It lives on the water, particularly on slow-moving rivers, lakes, and ponds.

Some saltwater American Coot populations are also found around the continent as well as in The Caribbean.

An omnivorous species, The American Coot eats plants, insects, and different types of bugs it can find.

Mollusks are also a favorite of the species.

Females of the species lay clusters of up to 10 eggs in the breeding season. They aggressively defend their nests even against larger predators.

Distribution – North America, Central America

5. European Starling

European Starling

Widespread around Europe and North America, The European Starling (Sturnus vulgaris) is mostly black, in all of its subspecies.

The 4 subspecies of the bird come with a similar appearance while the chest and the underbelly might be brown or green, as opposed to an all-black appearance on most birds of the species.

Apart from the underside coloring, these birds have a similar black appearance with iridescence.

Known for their vocalizations and very large flocks, European Starlings are common insectivores.

They prefer to live on open pastures and around crops where they can survive on various species of insects.

Distribution – Europe, East Asia, North America, Southeastern Australia

6. Great-tailed Grackle

Great-tailed Grackle

Some regions of North America may see Great-tailed Grackles (Quiscalus mexicanus) as pest birds.

These birds are specifically common in the Southern parts of The United States and most Central American countries.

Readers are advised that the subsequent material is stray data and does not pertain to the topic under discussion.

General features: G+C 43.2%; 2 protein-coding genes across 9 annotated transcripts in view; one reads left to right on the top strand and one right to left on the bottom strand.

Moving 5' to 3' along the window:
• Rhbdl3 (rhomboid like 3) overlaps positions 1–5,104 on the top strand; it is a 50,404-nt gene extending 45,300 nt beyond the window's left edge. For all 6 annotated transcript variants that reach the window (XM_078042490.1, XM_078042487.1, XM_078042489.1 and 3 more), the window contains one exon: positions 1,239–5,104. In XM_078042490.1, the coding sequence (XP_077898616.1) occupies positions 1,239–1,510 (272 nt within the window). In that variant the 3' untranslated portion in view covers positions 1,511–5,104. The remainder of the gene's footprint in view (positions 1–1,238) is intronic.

They grow between 15 and 18 inches and have a mostly black appearance with a blue iridescence.

Birds of the species have multiple types of vocalizations which makes them a possible problem when it comes to living in urban areas.

Both tingling and grunt-like noises are made by these birds.

The female Great-tailed Grackle is specifically known for a loud territorial song.

Distribution – Southern US, Central America, Colombia, Ecuador

7. Common Raven

Common Raven

The all-black Common Raven (Corvus corax) is one of the oldest black birds in the world.

Its cultural associations in mythology are specific to its European range.

This species has a shiny black appearance and a black beak. It shows an opportunistic nature both in nesting and feeding.

Common Ravens can eat any type of food, insects, and even carrion.

It grows to 26 inches and it represents an adaptable species in temperate climates and sub-tropical climates, but particularly in cool climates.

Distribution – North America, Central America, Greenland, Europe, Asia

8. Brown-headed Cowbird

Brown-headed Cowbird

A black body and a brown head are characteristic of the male Brown-headed Cowbird (Molothrus ater).

This is a species that has a different appearance between males and females. Brown-headed Cowbird females are mostly brown.

Often seen as a pest, this type of bird is subject to different management programs.